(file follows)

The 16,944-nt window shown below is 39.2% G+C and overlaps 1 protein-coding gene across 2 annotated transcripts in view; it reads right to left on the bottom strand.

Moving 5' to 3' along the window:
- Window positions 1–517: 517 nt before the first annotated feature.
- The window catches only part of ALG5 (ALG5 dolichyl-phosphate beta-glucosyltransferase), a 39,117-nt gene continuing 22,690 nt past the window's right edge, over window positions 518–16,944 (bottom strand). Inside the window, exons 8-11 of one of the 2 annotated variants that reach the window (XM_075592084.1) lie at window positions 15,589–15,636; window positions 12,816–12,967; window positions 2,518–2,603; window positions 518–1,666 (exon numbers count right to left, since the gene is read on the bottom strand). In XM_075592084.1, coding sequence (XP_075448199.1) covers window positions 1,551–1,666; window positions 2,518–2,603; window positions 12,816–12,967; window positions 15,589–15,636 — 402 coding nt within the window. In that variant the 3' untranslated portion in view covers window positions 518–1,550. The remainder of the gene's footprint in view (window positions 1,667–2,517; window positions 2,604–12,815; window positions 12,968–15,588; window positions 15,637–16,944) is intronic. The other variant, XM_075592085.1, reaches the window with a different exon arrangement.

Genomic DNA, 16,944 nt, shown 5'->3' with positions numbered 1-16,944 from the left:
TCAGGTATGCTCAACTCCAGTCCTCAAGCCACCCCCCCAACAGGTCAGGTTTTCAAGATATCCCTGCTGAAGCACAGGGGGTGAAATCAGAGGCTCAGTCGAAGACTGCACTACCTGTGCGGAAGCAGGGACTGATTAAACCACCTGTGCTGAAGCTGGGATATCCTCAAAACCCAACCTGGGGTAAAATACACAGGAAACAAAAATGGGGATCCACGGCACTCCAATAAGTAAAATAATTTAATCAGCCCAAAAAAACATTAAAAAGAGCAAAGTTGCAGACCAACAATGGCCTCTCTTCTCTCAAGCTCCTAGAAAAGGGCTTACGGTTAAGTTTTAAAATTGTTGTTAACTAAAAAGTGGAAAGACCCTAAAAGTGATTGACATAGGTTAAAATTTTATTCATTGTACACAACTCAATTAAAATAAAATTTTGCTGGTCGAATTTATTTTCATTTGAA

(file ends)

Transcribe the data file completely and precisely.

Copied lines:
The 16,944-nt window shown below is 39.2% G+C and overlaps 1 protein-coding gene across 2 annotated transcripts in view; it reads right to left on the bottom strand.

Moving 5' to 3' along the window:
- Window positions 1–517: 517 nt before the first annotated feature.
- The window catches only part of ALG5 (ALG5 dolichyl-phosphate beta-glucosyltransferase), a 39,117-nt gene continuing 22,690 nt past the window's right edge, over window positions 518–16,944 (bottom strand). Inside the window, exons 8-11 of one of the 2 annotated variants that reach the window (XM_075592084.1) lie at window positions 15,589–15,636; window positions 12,816–12,967; window positions 2,518–2,603; window positions 518–1,666 (exon numbers count right to left, since the gene is read on the bottom strand). In XM_075592084.1, coding sequence (XP_075448199.1) covers window positions 1,551–1,666; window positions 2,518–2,603; window positions 12,816–12,967; window positions 15,589–15,636 — 402 coding nt within the window. In that variant the 3' untranslated portion in view covers window positions 518–1,550. The remainder of the gene's footprint in view (window positions 1,667–2,517; window positions 2,604–12,815; window positions 12,968–15,588; window positions 15,637–16,944) is intronic. The other variant, XM_075592085.1, reaches the window with a different exon arrangement.

Genomic DNA, 16,944 nt, shown 5'->3' with positions numbered 1-16,944 from the left:
TCAGGTATGCTCAACTCCAGTCCTCAAGCCACCCCCCCAACAGGTCAGGTTTTCAAGATATCCCTGCTGAAGCACAGGGGGTGAAATCAGAGGCTCAGTCGAAGACTGCACTACCTGTGCGGAAGCAGGGACTGATTAAACCACCTGTGCTGAAGCTGGGATATCCTCAAAACCCAACCTGGGGTAAAATACACAGGAAACAAAAATGGGGATCCACGGCACTCCAATAAGTAAAATAATTTAATCAGCCCAAAAAAACATTAAAAAGAGCAAAGTTGCAGACCAACAATGGCCTCTCTTCTCTCAAGCTCCTAGAAAAGGGCTTACGGTTAAGTTTTAAAATTGTTGTTAACTAAAAAGTGGAAAGACCCTAAAAGTGATTGACATAGGTTAAAATTTTATTCATTGTACACAACTCAATTAAAATAAAATTTTGCTGGTCGAATTTATTTTCATTTGAA